and generally refers to cannabis varieties that are grown primarily as an agricultural crop, such as seeds and fiber and byproducts such as oil, seed cake, and hurds. Hemp is generally characterized by plants that are low in delta-9 THC, the dominant psychotrophic compound in Cannabis sativa. In addition to its low THC content, hemp generally has high levels of CBD, the primary non-psychotropic compound in Cannabis sativa.  

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CBD for Athletes: What You Need to Know About Cannabidiol

CBD for Athletes: What You Need to Know About Cannabidiol

Written by: Chris Carmichael
CEO/Head Coach of CTS

Athletes put a lot of stress on our bodies, to positive and negative effect. Training stress stimulates adaptation and increased performance, but physical trauma and prolonged wear and tear also lead to injuries and pain. Current methods of pain management are effective, but they’re also killing people. In search of improved sports recovery and safer pain relief, many people are asking about cannabidiol or CBD for athletes. Should you?

Chronic use of over-the-counter pain relievers (i.e. NSAIDs like ibuprofen and naproxen sodium) poses greater health risk than previously known, and we are in the midst of an epidemic of opioid addiction and overdoses that kill tens of thousands of Americans annually. In such a landscape, athletes are rightly curious about and eager for cannabidiols’ (CBD) promises of pain relief and reduced inflammation without the risks associated with NSAIDs or opioids.

Are CBD products right for you? There’s a lot here to unpack and consider, so get comfortable and read on.

Yes. Starting at the beginning of 2018, the World Anti-Doping Agency (WADA) removed CBD from the list of prohibited substances – in or out of competition. (Here is the 2020 WADA Prohibited List.) The US Anti-Doping Agency (USADA) did the same, and they provide a “Marijuana FAQ” page to clarify the rules. There is an important caveat: ONLY CBD was removed from the prohibited list. The psychoactive component of marijuana, THC, is still prohibited in competition, as are synthetic cannabinoids. The specific wording is: “All natural and synthetic cannabinoids are prohibited, e.g.: In cannabis (hashish, marijuana) and cannabis products. Natural and synthetic tetrahydrocannabinols (THCs). Synthetic cannabinoids that mimic the effects of THC. Except: Cannabidiol.”

Interestingly, WADA set a urinary threshold of 150 nanograms per milliliter for THC, which is substantially more lenient than the previous limit of 15 nanograms per milliliter. The higher threshold is designed to lower the risk of an athlete testing positive due to casual use outside of competition. A USA Today article in 2016 quoted Ben Nichols, a spokesperson for WADA as saying, “Our information suggests that many cases do not involve game or event-day consumption. The new threshold level is an attempt to ensure that in-competition use is detected and not use during the days and weeks before competition.”

As for legality outside of sports, that’s a whole different matter. The federal, state, and local legality of cannabis and related products is constantly evolving. Check the laws in your area.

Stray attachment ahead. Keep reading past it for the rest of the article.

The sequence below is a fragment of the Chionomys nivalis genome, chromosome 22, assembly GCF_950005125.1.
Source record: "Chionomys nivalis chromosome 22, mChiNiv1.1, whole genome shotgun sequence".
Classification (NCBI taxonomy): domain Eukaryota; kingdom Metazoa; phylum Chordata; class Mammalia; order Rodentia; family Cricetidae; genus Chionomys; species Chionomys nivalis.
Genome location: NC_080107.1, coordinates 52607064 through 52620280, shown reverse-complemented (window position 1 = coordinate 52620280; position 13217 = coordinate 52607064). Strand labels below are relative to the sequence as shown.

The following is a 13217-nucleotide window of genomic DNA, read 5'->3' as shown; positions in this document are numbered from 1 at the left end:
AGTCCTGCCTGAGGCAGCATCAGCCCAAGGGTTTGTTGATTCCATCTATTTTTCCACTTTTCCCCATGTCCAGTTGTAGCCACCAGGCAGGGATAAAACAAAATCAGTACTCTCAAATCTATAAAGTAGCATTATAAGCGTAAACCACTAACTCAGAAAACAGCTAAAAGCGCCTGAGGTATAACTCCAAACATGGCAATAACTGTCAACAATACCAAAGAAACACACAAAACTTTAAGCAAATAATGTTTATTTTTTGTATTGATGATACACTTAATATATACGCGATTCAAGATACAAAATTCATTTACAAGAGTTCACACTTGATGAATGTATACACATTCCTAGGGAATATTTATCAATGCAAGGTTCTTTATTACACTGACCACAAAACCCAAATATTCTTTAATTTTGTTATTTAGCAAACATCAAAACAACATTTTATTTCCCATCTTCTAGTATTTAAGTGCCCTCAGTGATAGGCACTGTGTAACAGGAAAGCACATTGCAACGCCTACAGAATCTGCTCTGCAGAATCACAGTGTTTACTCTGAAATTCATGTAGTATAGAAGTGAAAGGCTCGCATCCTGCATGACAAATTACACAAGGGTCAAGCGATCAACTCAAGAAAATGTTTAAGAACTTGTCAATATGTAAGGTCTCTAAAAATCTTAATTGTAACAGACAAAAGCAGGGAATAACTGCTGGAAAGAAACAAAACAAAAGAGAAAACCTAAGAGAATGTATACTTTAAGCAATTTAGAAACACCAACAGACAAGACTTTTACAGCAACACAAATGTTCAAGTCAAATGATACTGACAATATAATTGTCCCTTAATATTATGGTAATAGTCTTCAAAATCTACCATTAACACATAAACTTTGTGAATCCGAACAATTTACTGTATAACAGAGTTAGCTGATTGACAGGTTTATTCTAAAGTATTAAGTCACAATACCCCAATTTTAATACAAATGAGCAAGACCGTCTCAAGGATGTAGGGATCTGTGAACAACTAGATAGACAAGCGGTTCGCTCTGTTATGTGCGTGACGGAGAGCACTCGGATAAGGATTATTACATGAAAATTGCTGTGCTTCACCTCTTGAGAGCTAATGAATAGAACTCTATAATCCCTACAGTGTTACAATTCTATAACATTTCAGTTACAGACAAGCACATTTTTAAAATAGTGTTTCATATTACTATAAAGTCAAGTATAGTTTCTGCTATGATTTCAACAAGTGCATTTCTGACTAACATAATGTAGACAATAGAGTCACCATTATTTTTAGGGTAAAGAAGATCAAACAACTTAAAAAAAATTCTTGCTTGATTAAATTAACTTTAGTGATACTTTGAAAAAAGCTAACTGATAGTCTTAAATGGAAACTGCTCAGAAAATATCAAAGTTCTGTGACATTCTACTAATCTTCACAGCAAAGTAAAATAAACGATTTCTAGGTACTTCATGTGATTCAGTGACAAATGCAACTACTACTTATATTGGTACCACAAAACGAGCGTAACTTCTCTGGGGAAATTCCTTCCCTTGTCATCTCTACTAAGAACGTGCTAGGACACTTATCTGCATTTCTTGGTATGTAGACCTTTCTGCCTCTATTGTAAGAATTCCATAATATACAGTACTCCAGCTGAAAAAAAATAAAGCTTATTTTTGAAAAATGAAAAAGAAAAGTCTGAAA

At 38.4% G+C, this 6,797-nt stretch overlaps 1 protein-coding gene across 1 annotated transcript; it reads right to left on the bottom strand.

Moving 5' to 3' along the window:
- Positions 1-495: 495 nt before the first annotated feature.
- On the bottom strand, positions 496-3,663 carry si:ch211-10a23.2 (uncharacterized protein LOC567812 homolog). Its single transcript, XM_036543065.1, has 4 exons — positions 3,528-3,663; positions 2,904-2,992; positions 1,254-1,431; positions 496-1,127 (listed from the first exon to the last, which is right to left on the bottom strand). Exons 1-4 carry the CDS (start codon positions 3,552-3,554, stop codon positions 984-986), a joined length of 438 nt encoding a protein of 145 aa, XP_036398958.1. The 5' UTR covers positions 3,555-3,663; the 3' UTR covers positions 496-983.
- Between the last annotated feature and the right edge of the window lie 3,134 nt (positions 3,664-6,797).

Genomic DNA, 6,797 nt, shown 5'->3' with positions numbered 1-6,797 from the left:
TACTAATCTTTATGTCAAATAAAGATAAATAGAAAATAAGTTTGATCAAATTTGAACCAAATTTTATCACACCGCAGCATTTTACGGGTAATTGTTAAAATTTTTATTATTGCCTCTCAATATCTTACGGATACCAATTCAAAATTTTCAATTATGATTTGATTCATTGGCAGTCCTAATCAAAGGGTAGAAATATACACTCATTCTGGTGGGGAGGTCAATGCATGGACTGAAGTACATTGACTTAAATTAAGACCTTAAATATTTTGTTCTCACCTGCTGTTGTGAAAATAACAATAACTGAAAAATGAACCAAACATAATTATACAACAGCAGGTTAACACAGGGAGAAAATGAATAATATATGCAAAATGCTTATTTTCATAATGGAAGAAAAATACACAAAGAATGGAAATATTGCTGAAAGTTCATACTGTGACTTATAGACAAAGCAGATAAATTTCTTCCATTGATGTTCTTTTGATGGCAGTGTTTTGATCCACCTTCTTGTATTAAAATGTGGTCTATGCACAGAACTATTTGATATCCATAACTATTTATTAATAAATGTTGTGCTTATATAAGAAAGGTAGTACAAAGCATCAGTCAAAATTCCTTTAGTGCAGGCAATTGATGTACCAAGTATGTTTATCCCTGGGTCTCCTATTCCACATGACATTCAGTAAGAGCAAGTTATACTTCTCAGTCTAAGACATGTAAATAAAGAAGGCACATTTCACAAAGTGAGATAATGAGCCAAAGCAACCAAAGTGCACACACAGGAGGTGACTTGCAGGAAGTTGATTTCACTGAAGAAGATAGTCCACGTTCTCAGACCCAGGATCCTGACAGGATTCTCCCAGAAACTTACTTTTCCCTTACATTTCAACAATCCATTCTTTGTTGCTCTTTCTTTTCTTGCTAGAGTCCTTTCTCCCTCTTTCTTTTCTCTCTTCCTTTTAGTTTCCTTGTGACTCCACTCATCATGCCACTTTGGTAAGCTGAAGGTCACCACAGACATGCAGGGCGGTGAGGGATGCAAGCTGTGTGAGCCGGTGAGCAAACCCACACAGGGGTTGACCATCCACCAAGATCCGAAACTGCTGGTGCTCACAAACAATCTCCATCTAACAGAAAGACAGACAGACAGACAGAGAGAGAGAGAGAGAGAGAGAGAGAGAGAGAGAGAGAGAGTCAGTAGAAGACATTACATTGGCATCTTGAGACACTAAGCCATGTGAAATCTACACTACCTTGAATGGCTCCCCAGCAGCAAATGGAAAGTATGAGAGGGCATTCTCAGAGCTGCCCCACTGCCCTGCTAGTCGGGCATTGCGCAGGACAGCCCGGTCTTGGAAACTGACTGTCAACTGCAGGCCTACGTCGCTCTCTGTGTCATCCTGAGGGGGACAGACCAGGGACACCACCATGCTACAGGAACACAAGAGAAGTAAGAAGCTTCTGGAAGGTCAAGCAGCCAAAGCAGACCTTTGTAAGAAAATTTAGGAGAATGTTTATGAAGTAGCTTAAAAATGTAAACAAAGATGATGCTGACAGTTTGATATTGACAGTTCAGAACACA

CBD Basics

Athletes can legally consume cannabidiol, but what is it, what does it do, and why would you use it?

To begin with, cannabinoids already exist in your body. Scientists have identified what they call the endocannibinoid system (ECS) that modulates the activity of neurons. (9) Cannabidiol (CBD) is a phytocannabinoid found naturally in the cannabis plant. Unlike THC, which is also found in cannabis, CBD is not psychoactive.

Beyond that, scientists understanding of how the ECS works and how CBD influences it is still evolving. For a long time, research in this area was hard to complete due to the legal status of marijuana. However, based on recent studies and 2018’s The Essentials of Pain Medicine, Fourth Ed., here are the basics (5).

Within your nervous system, two endocannabinoids (2-AG and EAE) are produced in postsynaptic neurons (downstream) and released into the synapse. They bind to CB1 and CB2 receptors on the presynaptic neuron (upstream) and act to inhibit the release of certain neurotransmitters. For instance when CBD is used to treat epilepsy, it may reduce seizure activity by – in part – reducing the buildup of glutamate, an excitatory neurotransmitter.

CB1 receptors are found throughout the brain, spinal cord, and other tissues. CB2 receptors are as well, but more of them are found in immune system tissues. CBD binding to CB1 receptors has a greater effect the central nervous system, and CBD binding to CB2 receptors has a greater effect on reducing inflammation.

The primary purpose of the ECS appears to be maintaining homeostasis, which it does by keeping neurotransmitter levels in check. Consuming CBD could be thought of as supplementing or increasing the activity of your body’s existing endocannabinoid system.

As an athlete you apply greater stress to your body, leading to pain and inflammation greater than what your endocannabinoid system can handle. Adding exogenous CBD may help this overloaded system get your neurotransmitters back under control and help athletes maintain homeostasis.